In looking up the poem to make sure I quoted it exactly, I was struck by this bit:

Like a doctor I learned to create
from another's suffering my own usefulness, and once
you know how to do this, you can never refuse.
To every house you enter, you must offer
healing: a chocolate cake you baked yourself,
the blessing of your voice, your chaste touch.


This morning I happened upon a Magpie Girl blog post, Quiten Down: How to Shut Up your Gremlins. Excerpt:
“Gremlin” is the term coined in Taming Your Gremlin by Rick Carson. It’s a way of describing the little voices in your head that tell you untrue things. This American Life did a great piece on Gremlins called The Devil In Me. In the second act Nancy Updike asks people what the little voice inside their heads is telling them. The answers are at turns tragic, stunning, and most of all, utterly familiar. Go ahead and have a listen. We’ll wait…

Are you back? Did you hear your own Gremlins in there? I know I did.

When my life coach, Jena Strong, first suggested that I started working with my Gremlins, I wanted to throw the book at her head. I couldn’t pin my Gremlins down long enough to find out if they had girl parts or boy parts; I couldn’t read their name tags; and doggonit, they were LEGION! My Gremlins? They were very, VERY noisy.

Then Jen suggested that I take all the voices in my head and make hash marks. In any given day how many times did my Gremlins say something nice to me, and how many times did they say something negative? I tried this. After 48 hours I did not have one single hash mark in the positive column. The negative column on the other hand was quite lively.

Jen said that since my Gremlins were so very busy, maybe I should build them somewhere to go after work. After all, they did have my best intentions at heart. They were trying to protect me – to keep me from doing anything scary, or potentially painful, or too awfully adventuresome. So maybe I should give them a nice shag carpet and, in the words of Jena “sit them down and pour them a stiff drink already.”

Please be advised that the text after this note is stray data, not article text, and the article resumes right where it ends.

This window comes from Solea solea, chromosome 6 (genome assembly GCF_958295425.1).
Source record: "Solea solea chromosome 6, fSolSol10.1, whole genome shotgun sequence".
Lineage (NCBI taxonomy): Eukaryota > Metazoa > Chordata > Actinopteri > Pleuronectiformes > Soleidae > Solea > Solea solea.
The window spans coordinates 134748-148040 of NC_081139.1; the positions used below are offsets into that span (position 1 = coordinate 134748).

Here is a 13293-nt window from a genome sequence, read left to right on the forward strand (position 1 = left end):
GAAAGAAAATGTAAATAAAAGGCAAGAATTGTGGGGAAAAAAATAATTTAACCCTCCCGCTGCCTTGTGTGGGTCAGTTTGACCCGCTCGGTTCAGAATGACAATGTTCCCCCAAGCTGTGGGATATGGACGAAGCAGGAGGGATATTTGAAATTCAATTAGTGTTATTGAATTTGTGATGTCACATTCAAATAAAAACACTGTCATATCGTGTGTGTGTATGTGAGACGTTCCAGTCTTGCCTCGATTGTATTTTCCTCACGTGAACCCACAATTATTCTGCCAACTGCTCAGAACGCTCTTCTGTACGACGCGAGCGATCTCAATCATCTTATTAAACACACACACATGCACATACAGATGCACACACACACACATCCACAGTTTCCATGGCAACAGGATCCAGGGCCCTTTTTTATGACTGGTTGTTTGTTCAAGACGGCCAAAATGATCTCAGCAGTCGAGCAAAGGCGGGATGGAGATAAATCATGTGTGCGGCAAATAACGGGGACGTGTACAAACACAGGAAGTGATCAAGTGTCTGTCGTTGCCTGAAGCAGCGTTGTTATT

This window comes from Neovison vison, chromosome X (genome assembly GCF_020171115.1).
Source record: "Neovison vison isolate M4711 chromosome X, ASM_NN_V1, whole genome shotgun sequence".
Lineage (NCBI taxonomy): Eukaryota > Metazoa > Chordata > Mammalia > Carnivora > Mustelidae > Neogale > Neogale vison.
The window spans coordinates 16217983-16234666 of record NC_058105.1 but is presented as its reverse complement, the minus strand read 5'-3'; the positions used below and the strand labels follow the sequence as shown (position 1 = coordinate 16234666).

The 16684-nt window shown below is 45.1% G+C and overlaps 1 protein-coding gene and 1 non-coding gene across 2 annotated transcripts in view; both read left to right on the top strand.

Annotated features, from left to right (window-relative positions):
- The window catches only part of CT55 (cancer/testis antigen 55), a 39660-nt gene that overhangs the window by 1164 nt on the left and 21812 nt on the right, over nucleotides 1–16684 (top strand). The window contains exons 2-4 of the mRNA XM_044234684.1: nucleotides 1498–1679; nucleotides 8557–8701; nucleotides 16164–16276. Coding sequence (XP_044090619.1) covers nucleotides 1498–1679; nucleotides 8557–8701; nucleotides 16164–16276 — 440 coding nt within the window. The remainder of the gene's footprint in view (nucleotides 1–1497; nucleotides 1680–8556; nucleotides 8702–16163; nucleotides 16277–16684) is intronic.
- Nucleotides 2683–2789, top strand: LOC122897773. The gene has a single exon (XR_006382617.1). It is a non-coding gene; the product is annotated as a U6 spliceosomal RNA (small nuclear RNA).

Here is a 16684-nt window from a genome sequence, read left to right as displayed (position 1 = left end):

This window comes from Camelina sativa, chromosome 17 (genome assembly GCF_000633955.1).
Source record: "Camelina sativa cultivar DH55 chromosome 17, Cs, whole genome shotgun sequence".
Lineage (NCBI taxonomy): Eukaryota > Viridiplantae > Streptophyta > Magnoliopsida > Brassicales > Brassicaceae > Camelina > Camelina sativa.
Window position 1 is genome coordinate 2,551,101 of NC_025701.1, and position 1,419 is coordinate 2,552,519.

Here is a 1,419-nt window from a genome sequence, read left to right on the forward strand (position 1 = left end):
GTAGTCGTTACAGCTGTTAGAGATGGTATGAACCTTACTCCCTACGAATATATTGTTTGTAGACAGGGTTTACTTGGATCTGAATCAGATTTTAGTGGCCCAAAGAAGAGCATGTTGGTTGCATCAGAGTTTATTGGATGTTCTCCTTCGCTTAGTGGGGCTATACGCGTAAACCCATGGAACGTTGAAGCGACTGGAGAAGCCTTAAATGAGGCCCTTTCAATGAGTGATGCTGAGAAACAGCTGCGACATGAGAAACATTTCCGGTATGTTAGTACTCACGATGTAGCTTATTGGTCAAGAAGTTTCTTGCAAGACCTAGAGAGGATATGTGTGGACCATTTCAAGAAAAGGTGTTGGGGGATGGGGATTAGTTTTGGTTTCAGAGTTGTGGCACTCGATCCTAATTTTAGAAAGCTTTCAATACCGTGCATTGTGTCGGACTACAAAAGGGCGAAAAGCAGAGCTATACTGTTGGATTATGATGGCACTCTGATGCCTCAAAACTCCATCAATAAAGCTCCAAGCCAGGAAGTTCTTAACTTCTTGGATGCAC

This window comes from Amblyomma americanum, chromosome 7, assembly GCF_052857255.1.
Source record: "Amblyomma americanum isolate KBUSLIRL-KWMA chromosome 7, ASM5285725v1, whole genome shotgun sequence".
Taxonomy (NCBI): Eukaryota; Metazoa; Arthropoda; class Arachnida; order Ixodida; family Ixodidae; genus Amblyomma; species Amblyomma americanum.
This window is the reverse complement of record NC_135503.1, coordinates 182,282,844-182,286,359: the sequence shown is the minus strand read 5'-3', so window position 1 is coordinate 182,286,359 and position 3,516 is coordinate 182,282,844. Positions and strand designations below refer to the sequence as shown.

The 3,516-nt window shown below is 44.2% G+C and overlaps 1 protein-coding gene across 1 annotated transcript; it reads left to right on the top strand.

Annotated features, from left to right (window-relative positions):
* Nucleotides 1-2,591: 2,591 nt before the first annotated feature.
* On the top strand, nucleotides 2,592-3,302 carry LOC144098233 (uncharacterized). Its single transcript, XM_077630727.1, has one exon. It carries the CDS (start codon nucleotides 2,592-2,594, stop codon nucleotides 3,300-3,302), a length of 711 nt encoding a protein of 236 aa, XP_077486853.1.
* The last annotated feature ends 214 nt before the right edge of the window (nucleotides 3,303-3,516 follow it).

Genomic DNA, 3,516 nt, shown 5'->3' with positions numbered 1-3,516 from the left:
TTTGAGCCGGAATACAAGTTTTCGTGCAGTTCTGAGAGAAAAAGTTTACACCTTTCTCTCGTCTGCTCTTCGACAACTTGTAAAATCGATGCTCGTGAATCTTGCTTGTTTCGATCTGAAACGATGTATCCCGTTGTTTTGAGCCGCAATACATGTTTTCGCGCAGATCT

So I did. I made them a crash pad in the charming urban-decay style. Wall paper, gilt mirrors, and battery operated twinkly lights…I spared no expense. As I worked on this mansion for the little demons, my un-namable Gremlins began to take dimension and shape. They became less ethereal, and more manageable. Soon the legion was happily ensconced in a pretty little Gremlin dollhouse.

Now that I was a full five feet taller than they were, I felt empowered. I could totally kick their butts. Like Jen says, if they misbehave I could just send them to paperdoll Gitmo.

I rapidly discovered I was not at all pleased that Gremlin Blythe had allowed the other Gremlins to propagate, so I made her put everybody on a neat little leash. The next step was to let the Gremlins take ownership of their own messages, so they didn’t rattle around in my busy little mind. I’ve always adored those little slips of paper that come in fortune cookies, so I cut a whole stack of them and put them next to a tin in the Gremlin dollhouse. Here are just some of the messages that filled that tin up in the first few hours:

“Where you are is not good enough.”
“You never get enough done.”
“Your passions aren’t strong enough.”
“You can’t climb out of this confusion.”
“You never finish anything.”

Now, keep in mind that I have been writing, reading, and carrying around affirmations to counter these messages for weeks. But something about writing them down in their negative, shitty versions was totally empowering. Now they belonged not to me, but to this third person – the Gremlins. They weren’t mine to have and to hold, and they weren’t mine to carry. Now Blythe and her crew could tuck them away on their bookshelf and keep them dusted and alphabetized. Not. My. Problem.

I cannot tell you strongly enough how much of a breakthrough this has been for me. My noisy Gremlins are much quieter these days, and when they do start getting chatty I act like a staff writer from the Evening Post—I just make the report. The quote gets shorthaneded onto a slip of paper and tucked into their dollhouse. End of story.
Tags: church: caumc: ya group, church: caumc: ya group: #beloved, collecting strays: l., issues: suffering and a god of love, magpie girl, poem: what i learned from my mother, we try and fix what comes apart